Bone cancer treatments

This page was reviewed under our medical and editorial policy by
Maurie Markman, MD, President, Medicine & Science at CTCA.

This page was updated on June 8, 2022.

Multiple treatments are available to attack bone cancer, though the stage and location of the disease dictates which may be recommended. After a host of testing and a thorough evaluation, a multidisciplinary team of bone cancer experts will work with you to develop an individualized treatment plan.

Bone cancer treatments include:

Orthopedic oncology: Our orthopedic oncology program provides various orthopedic procedures for patients—soft tissue excisions/resections, hip and joint replacement, and reconstructive and palliative surgeries, for example—and addresses orthopedic problems that may occur, such as osteoporosis or arthritis.

Surgery: Many surgeries may be performed, depending on the location and extent of the tumor.

Chemotherapy: Chemotherapy may be recommended to treat certain bone cancers, such as Ewing sarcoma and osteosarcoma.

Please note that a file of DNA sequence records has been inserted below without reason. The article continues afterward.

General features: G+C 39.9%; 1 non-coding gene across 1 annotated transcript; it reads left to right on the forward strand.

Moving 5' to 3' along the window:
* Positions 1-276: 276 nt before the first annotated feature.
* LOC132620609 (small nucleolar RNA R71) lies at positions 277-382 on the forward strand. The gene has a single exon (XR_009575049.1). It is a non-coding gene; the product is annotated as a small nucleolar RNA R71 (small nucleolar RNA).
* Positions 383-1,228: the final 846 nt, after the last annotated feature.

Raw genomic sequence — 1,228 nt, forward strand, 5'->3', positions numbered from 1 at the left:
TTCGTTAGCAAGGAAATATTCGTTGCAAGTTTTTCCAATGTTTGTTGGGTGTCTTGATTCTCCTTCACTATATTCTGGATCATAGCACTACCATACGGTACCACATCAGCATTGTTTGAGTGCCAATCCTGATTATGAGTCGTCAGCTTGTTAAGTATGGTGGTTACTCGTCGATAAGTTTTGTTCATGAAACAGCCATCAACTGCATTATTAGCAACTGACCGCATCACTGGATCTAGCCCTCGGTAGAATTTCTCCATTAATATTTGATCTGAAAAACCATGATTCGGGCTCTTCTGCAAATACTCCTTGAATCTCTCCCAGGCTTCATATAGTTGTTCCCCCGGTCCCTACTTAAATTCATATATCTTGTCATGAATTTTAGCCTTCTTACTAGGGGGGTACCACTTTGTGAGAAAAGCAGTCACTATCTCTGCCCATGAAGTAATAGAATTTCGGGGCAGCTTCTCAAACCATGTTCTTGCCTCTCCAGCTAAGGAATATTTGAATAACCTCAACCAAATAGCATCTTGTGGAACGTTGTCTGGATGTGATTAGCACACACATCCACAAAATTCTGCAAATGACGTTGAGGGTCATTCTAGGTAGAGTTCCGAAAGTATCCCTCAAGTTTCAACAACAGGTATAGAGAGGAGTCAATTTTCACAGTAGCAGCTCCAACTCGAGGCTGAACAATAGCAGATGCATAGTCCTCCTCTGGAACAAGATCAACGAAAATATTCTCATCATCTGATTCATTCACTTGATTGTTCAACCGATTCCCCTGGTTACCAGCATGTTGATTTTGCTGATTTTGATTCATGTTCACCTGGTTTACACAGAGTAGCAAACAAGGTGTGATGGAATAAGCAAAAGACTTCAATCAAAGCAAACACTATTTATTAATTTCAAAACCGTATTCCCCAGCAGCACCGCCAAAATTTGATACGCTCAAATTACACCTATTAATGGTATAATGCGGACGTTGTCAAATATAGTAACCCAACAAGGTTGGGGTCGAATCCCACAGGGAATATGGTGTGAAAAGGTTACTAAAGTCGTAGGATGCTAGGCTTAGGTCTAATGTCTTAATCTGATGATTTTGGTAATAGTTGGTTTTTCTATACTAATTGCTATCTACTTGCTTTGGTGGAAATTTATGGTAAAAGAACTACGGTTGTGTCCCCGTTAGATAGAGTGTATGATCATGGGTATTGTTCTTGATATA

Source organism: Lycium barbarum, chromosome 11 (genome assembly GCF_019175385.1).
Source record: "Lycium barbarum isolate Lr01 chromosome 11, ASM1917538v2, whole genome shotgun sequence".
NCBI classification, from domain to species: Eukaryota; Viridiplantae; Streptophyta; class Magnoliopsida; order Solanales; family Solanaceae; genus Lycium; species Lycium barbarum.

Radiation therapy: Bone tumors, often surrounded by sensitive tissues like nerves and blood vessels, may be challenging and complicated to treat. Sophisticated radiation therapy delivery systems help our radiation oncologists target difficult-to-reach bone tumors.

Targeted therapy: With this therapy, drugs attach to proteins, receptors or gene mutations found only on specific types of cancer cells. Targeted therapy drugs may be used alone or in combination with chemotherapy or other treatments, to help anti-cancer drugs better identify and attack cancer cells.

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